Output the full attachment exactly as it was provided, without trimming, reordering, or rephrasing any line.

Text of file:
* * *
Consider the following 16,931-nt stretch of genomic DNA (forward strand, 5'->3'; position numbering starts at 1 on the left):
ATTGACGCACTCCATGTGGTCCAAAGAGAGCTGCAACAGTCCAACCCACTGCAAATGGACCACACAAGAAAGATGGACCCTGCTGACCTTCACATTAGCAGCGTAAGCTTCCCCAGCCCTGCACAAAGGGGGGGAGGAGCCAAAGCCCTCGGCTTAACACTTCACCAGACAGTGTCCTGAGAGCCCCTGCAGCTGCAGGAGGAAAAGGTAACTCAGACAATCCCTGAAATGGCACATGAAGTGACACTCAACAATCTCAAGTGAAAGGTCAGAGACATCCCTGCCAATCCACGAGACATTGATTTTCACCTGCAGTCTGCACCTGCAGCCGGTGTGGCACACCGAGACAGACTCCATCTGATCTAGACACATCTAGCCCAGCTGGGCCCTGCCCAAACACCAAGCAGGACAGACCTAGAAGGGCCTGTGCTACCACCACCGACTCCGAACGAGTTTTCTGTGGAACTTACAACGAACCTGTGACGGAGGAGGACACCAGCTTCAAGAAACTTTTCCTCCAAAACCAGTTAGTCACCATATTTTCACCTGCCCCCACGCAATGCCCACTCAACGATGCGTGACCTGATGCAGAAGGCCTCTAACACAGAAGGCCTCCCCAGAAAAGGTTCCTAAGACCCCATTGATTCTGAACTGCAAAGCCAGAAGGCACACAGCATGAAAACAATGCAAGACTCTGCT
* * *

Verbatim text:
Consider the following 16,931-nt stretch of genomic DNA (forward strand, 5'->3'; position numbering starts at 1 on the left):
ATTGACGCACTCCATGTGGTCCAAAGAGAGCTGCAACAGTCCAACCCACTGCAAATGGACCACACAAGAAAGATGGACCCTGCTGACCTTCACATTAGCAGCGTAAGCTTCCCCAGCCCTGCACAAAGGGGGGGAGGAGCCAAAGCCCTCGGCTTAACACTTCACCAGACAGTGTCCTGAGAGCCCCTGCAGCTGCAGGAGGAAAAGGTAACTCAGACAATCCCTGAAATGGCACATGAAGTGACACTCAACAATCTCAAGTGAAAGGTCAGAGACATCCCTGCCAATCCACGAGACATTGATTTTCACCTGCAGTCTGCACCTGCAGCCGGTGTGGCACACCGAGACAGACTCCATCTGATCTAGACACATCTAGCCCAGCTGGGCCCTGCCCAAACACCAAGCAGGACAGACCTAGAAGGGCCTGTGCTACCACCACCGACTCCGAACGAGTTTTCTGTGGAACTTACAACGAACCTGTGACGGAGGAGGACACCAGCTTCAAGAAACTTTTCCTCCAAAACCAGTTAGTCACCATATTTTCACCTGCCCCCACGCAATGCCCACTCAACGATGCGTGACCTGATGCAGAAGGCCTCTAACACAGAAGGCCTCCCCAGAAAAGGTTCCTAAGACCCCATTGATTCTGAACTGCAAAGCCAGAAGGCACACAGCATGAAAACAATGCAAGACTCTGCT